1. I finished the manuscript.
Fairy Tale Fail was in revision mode for a year. Eventually I got it to a "final" draft.
2. I sent it to an editor.
I asked a friend who worked as an actual editor to review the manuscript for me. Her feedback covered grammar points and also the substance of the story, which every manuscript needs, I think.
3. I created an account with Amazon's Kindle Digital Publishing site.
Anyone can set one up. Just go to http://kdp.amazon.com.
4. I formatted my own edited manuscript into the Kindle format.
Amazon's KDP site provides a formatting guide. It will take some trial and error, if you, like me, formatted your draft to look like it's printed on paper. E-readers offer a more flexible reading experience for people, allowing them to change the font or the line spacing at will, so I had to learn not to force my font and spacing and margins on them. It took me a while to get used to this, but now I write drafts in a Kindle-ready format.
5. I asked people to design a cover and edit the book description.
Again I asked for help from people who could do this better. A friend who is into photography provided the photo based on the concept, and my husband laid out the "cover." (Tip: Make sure your name, or the book's title, is visible even when it's thumbnail size.) He also rewrote my description, as I couldn't get it down to a short and punchy paragraph.
6. I set the price for it.
Amazon will let you set any price you want for your work. But if you want to be bought, you'll have to check out what people who would buy your book are buying, and how much they're paying for similar stuff. Because of this, I had to change my price a few weeks after I first published, and offered my early buyers my next book for free. The price change led to an increase in sales that more than made up for it, I think.
The pricing issue is tricky because Amazon adds a $2 surcharge to purchases made with Philippine-based accounts. So automatically, the people I thought were my main audience had to pay more for the book.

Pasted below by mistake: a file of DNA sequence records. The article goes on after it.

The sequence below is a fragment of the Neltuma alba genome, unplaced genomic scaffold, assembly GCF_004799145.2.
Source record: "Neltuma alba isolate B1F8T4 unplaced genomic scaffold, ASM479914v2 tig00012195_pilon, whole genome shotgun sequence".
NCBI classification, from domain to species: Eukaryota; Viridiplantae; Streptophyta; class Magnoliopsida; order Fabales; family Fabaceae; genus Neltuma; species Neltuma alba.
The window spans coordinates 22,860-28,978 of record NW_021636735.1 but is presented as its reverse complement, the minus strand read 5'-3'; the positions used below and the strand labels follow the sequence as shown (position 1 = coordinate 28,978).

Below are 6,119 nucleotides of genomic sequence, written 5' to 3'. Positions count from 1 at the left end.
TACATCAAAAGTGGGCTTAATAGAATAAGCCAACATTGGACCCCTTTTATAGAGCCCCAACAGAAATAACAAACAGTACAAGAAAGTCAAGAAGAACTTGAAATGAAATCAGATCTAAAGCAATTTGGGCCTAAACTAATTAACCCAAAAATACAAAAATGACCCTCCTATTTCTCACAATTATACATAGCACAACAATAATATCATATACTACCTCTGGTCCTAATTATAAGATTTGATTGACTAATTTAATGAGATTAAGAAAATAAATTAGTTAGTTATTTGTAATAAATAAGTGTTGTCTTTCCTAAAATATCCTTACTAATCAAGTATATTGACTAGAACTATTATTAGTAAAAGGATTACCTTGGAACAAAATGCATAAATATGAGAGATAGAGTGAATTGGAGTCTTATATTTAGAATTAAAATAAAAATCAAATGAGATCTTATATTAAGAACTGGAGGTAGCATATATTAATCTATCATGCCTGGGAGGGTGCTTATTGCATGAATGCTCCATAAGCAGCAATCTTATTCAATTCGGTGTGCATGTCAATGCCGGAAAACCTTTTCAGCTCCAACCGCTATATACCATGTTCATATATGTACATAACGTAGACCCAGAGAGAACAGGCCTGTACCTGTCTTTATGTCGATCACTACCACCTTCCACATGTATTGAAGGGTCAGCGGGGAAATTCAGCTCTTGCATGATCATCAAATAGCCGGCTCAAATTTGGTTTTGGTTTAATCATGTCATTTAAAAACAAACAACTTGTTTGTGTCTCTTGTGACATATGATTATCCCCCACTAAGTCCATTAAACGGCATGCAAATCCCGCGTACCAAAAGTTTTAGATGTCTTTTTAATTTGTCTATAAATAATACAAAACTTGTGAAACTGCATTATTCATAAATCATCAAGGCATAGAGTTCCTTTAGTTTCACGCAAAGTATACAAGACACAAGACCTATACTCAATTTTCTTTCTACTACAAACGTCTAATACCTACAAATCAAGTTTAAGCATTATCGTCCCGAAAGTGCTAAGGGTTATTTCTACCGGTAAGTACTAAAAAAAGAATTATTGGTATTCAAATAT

7. Once it was published, I made sure certain people knew it was out there.
Admittedly I haven't marketed Fairy Tale Fail as well as I could have. There are lots of tools other indie authors have been using that I haven't even tried. But I did join forums for indie authors, spruced up my blog, set up a Twitter account and Facebook page, and told my friends and a book blogger about the book. This initial push is important because first the book needs to be bought. Once it's bought, it'll have an Amazon sales ranking, and then it starts becoming part of Amazon's recommendation feature. Which was the turning point, I think, and compensates for the lack of marketing on my part.
And that's it! Follow these steps and you'll find yourself at the end of it an indie author/publisher. :)
OK, so these steps may make it seem a bit too simple. It's not. It's work, and if you've poured your heart into your manuscript already then you may feel too exhausted to even think of starting this. But notice that most of these steps -- if not all, if you're super-talented -- can be done by you. All these tools are there and waiting, you just need to be ready with that manuscript already.
Full disclosure: A company I am part of now helps authors publish digitally. But I make sure that authors we work with know that they can do this on their own, so this post is nothing new.